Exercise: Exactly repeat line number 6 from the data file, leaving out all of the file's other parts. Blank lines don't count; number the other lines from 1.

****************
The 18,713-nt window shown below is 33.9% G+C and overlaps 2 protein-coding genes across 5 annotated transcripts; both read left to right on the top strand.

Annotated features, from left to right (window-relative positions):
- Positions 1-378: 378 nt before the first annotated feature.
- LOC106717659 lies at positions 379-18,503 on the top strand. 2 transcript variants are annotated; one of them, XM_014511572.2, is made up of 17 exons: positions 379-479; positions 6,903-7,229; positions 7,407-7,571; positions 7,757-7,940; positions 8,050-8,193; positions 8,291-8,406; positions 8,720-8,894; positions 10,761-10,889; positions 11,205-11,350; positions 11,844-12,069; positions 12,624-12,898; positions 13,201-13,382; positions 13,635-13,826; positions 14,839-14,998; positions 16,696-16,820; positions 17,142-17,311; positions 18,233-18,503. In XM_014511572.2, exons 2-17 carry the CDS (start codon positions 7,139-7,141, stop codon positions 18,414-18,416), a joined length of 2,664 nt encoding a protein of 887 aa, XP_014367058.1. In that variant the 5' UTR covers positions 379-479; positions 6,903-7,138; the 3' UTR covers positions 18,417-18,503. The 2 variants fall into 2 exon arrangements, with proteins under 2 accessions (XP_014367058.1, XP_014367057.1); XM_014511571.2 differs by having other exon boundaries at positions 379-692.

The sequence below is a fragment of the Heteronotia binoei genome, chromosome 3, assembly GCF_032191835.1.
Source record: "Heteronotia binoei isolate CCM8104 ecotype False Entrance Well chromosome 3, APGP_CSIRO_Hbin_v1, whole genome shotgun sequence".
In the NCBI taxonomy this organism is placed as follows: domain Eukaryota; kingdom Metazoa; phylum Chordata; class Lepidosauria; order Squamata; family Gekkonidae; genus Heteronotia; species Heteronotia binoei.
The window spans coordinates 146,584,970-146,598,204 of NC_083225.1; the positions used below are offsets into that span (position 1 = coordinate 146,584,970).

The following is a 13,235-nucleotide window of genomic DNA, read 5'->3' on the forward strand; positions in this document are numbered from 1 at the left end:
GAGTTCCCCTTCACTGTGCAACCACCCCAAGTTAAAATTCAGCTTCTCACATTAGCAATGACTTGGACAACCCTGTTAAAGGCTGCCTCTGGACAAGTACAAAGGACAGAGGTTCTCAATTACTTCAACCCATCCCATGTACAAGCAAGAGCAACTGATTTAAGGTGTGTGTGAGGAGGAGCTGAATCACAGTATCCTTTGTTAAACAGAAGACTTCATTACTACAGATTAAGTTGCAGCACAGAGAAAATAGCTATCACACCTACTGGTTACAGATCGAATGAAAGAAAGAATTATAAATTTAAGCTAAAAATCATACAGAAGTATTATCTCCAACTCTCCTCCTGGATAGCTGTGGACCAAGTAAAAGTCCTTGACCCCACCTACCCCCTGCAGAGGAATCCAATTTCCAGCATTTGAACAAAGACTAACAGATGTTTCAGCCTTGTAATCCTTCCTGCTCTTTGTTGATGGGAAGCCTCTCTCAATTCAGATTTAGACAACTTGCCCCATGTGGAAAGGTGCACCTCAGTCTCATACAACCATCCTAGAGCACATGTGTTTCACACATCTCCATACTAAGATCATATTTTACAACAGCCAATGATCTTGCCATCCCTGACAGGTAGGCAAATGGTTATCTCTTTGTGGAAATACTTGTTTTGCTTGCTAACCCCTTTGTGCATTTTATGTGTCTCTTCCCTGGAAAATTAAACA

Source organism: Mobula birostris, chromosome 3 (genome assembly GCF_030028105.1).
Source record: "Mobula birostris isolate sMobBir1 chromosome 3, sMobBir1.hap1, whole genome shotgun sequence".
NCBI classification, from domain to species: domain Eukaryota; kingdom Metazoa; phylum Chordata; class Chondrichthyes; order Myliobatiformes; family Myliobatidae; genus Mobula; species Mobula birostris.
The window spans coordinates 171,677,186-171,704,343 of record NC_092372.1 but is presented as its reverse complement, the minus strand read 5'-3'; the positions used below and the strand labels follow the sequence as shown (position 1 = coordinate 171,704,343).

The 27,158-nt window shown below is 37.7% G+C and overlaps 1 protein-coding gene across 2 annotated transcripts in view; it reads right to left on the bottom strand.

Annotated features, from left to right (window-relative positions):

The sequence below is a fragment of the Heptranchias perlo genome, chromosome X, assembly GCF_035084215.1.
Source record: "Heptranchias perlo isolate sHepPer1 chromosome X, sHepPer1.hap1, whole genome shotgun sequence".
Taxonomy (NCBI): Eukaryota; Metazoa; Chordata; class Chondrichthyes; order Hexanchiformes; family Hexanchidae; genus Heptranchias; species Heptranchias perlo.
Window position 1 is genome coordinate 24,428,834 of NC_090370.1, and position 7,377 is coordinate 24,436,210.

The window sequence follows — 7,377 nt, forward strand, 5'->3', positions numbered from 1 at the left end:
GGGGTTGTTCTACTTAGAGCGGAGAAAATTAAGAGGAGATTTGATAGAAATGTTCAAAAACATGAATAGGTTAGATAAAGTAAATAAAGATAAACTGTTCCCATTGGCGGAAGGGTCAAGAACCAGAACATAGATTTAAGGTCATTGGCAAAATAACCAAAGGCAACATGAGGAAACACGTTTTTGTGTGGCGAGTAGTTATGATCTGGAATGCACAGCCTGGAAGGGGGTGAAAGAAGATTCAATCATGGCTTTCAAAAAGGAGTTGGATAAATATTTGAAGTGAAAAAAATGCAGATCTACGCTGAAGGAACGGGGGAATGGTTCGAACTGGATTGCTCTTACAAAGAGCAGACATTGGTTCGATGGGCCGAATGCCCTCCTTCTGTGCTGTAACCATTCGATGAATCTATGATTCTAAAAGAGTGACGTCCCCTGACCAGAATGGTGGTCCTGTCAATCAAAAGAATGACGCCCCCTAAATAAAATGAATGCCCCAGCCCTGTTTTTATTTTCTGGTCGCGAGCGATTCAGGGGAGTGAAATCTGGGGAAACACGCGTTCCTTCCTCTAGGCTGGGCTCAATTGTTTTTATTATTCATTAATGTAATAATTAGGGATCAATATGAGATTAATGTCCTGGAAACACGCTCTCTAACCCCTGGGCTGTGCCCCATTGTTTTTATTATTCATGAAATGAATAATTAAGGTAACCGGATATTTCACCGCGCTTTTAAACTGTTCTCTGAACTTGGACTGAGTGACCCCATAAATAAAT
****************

Source record: "Heteronotia binoei isolate CCM8104 ecotype False Entrance Well chromosome 3, APGP_CSIRO_Hbin_v1, whole genome shotgun sequence".